04.11.2013 |

LOGFILE No. 22/2012 - Contract Manufacturer Agreement

LOGFILE No. 22/2012 - Contract Manufacturer Agreement

Author: Max Lazar

Legal background

The contract manufacturer agreement is not a document that is voluntarily agreed between a contract giver and a contract acceptor, but is a requirement from the EU GMP Guide (see Figure 1).

In the USA, contracts are expected to exist as indicated within drug regulations and guidance and both the contract giver and contract acceptor are held responsible for conformance with drug GMP. The US FDA expects to see an executed Quality Agreement as a contract which specifically addresses all quality responsibilities between the contract giver and the contract acceptor. While the FDA does not discuss contract requirements in the same detail as found within the EU GMP Guide, such requirements still exist and are based upon the GMP principles expected under US law. It is a matter of a complex set of topics that is discussed and reviewed as part of supplier audits and the GMP inspection by the respective authorities in individual countries.

Figure 1 Legal background: 
EU requirements

Legal background - EU GMP Guide

Chapter 7 Contract manufacture and analysis

Principle: "Contract manufacture and analysis must be correctly defined, agreed and controlled in order to avoid misunderstandings which could result in a product or work of unsatisfactory quality. There must be a written contract between the Contract Giver and the Contract Acceptor which clearly establishes the duties of each party. The contract must clearly state the way in which the Qualified Person releasing each batch of product for sale exercises his full responsibility."

Minimum requirements for contents

The contract manufacturer agreement should include as a minimum the items discussed below.

  • Definition of responsibilities:
    This includes the responsibilities for the following operations:
    • manufacturing and packaging,
    • quality control,
    • problems of a pharmaceutical-technical nature,
    • release for dispatch/shipment and for sale.

The responsible persons should be listed by name and respective function with specimen signatures, if possible in an appendix to the contract.

  • Scope of the contract acceptor's duties: This involves the agreement of the responsibilities for production, packaging, quality control and procurement. Since this part can sometimes turn out to be very large, it is advisable to define the duties and activities in an appendix along the lines of the list of signatures. The advantage of this is that if there are changes, only the appendices have to be adapted, rather than the whole contract. In this way, both parties can avoid a lot of administrative effort, since it is no longer necessary to review each individual page and the focus can be placed simply on the appendices.
  • Documentation: Here it should be specified, which documents and records must be handed over by the contract acceptor to the contract giver after manufacturing is concluded. The retention of documentation (including the operating procedures) should also be agreed.
  • Determination of the production site: Specifying a location prevents production of a preparation being changed to a sub-manufacturer without the contract giver being informed.
  • List of preparations: Listing the preparations under contract in an appendix is profitable here too, as only one appendix will need to be adapted in case of additions.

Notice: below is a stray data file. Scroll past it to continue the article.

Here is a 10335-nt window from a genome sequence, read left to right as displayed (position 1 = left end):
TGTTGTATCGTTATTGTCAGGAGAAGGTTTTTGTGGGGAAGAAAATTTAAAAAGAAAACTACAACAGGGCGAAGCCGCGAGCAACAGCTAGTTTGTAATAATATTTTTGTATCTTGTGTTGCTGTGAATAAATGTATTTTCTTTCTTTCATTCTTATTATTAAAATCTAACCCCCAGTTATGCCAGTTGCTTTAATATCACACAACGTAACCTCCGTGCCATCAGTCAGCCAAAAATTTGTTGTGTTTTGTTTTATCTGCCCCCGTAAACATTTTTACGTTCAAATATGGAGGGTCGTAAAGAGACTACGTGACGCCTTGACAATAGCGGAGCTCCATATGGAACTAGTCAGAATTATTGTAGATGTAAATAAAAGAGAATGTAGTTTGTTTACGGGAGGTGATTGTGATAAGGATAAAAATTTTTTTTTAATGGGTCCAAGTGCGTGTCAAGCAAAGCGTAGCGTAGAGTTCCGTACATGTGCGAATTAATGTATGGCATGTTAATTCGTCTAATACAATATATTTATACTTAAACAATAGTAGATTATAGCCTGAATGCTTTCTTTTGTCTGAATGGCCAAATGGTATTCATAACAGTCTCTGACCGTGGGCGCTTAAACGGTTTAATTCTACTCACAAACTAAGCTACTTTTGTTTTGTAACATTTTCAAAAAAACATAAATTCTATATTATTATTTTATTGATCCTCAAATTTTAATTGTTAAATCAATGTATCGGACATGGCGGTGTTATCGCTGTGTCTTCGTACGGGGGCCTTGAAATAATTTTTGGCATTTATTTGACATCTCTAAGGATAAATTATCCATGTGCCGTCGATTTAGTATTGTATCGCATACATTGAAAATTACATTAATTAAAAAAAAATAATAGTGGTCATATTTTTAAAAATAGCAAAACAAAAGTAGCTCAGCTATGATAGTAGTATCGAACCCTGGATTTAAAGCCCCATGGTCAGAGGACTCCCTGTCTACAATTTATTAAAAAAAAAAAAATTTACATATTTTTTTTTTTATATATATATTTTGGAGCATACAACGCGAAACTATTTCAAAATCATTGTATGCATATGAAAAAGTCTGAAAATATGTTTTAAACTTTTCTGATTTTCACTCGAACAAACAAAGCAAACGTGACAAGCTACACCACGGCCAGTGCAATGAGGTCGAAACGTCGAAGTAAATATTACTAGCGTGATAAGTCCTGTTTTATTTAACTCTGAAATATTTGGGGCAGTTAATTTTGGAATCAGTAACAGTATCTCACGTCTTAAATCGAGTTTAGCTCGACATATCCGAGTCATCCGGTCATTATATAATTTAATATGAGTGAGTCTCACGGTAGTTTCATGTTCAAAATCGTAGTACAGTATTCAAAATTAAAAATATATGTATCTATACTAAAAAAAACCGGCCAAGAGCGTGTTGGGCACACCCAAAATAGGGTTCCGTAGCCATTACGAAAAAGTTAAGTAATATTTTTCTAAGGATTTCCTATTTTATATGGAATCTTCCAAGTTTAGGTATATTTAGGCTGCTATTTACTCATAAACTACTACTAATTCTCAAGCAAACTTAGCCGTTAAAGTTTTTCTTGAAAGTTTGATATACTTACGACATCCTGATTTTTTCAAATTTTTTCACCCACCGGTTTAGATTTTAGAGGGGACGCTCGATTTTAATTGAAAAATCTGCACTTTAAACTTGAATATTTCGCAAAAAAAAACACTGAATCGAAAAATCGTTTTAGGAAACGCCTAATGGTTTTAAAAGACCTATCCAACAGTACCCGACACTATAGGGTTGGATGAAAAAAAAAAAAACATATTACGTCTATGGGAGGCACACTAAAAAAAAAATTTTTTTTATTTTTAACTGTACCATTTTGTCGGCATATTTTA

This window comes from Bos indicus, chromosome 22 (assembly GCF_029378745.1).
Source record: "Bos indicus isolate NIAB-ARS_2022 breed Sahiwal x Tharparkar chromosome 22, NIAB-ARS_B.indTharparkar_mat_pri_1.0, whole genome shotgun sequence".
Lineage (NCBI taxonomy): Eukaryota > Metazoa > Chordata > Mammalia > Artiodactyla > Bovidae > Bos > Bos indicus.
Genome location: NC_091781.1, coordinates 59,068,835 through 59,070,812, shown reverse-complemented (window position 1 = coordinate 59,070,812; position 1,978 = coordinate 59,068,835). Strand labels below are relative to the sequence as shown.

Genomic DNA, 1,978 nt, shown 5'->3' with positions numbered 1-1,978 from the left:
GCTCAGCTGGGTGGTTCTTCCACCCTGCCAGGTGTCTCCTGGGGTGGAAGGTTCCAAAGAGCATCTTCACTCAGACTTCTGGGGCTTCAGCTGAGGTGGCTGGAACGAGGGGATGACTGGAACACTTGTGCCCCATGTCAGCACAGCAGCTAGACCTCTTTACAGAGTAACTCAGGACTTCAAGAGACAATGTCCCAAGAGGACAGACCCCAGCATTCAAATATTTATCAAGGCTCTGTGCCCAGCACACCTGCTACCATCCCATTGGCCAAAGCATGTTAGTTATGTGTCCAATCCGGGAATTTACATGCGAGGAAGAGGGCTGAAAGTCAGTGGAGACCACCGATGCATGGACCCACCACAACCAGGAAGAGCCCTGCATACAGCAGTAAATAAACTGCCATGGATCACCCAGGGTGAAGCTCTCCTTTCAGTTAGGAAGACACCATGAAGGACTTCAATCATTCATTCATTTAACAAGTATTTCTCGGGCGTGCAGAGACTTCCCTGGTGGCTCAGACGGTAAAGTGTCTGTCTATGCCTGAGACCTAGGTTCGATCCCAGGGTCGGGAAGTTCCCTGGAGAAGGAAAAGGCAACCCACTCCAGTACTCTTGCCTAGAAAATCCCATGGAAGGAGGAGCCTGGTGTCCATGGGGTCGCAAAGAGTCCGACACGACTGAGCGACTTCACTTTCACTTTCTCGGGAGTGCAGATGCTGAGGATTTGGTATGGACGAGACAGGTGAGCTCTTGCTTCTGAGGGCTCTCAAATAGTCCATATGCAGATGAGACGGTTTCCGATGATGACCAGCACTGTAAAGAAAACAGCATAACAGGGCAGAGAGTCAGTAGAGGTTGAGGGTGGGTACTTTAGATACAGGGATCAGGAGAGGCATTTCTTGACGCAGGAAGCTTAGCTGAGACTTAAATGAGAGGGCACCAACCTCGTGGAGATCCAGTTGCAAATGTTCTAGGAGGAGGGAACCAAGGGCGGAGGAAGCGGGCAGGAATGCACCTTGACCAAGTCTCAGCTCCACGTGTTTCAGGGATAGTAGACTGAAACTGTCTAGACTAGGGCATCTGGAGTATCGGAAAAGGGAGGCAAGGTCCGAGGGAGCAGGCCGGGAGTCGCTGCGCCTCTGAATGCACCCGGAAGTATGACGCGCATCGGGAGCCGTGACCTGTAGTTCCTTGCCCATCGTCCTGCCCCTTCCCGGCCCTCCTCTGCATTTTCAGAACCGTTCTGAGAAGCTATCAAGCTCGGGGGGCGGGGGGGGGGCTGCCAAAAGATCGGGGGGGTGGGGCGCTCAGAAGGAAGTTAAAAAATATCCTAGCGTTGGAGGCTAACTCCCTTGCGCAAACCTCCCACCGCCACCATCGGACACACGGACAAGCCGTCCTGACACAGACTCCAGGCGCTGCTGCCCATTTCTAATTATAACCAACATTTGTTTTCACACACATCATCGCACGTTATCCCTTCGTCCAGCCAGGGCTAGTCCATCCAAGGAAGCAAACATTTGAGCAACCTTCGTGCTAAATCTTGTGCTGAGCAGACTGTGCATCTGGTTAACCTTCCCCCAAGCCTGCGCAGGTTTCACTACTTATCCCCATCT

• Prices and delivery dates
  • Compliance with the legal provisions
  • Agreements relating to additional analysis of starting materials
  • Conformity of the manufacturing instructions: The contract giver is obliged to check and sign the contract acceptor's manufacturing instructions.
  • Development batches: In particular, this section must describe the risk of a defective batch in the development and improvement phase.
  • Liability: It often requires a lot of time to find a solution to this issue that is acceptable to both parties.
  • Audits: The timing, frequency and scope of the audits should be established here. From a USA perspective, the contract giver should clearly have the authority to perform audits on an as needed basis should they become necessary for a specific reason. The contract acceptor would be expected to facilitate such requests should they become a regulatory need.
  • Retention samples: The responsibility for the storage of the retention samples of manufactured goods, starting materials and packaging material should be established. The scope of the sampling for retention samples during routine production should also be established.
  • Transport: The responsibilities during transport (potentially of starting materials from the contract giver to the contract acceptor and finished products from contract acceptor to contract giver) should be clearly defined.
  • Release of artwork: Since the contract acceptor is not responsible for the content on the printed packaging material, all artwork must be approved by the contract giver.
  • Deviations: The contract acceptor must inform the contract giver in the event of deviations from specifications and arrangements.
  • Complaints: An action plan for handling of complaints should be established
  • Change control: The contract acceptor must be informed if there is a change of supplier of starting materials or packaging material that is provided by the contract giver. This is important in that the contract acceptor often includes the permitted supplier or manufacturer in the manufacturing instructions or formulation.
  • Regular review of the contract: The interval between reviews of the contract should not exceed 2 years.

A model contract for contract manufacture is shown in chapter 17.A.8 “Framework contract for contract manufacture and quality control“ of the GMP MANUAL. This chapter is available as PDF file for download.


Max Lazar,

FDA Regulatory Compliance Consulting, USA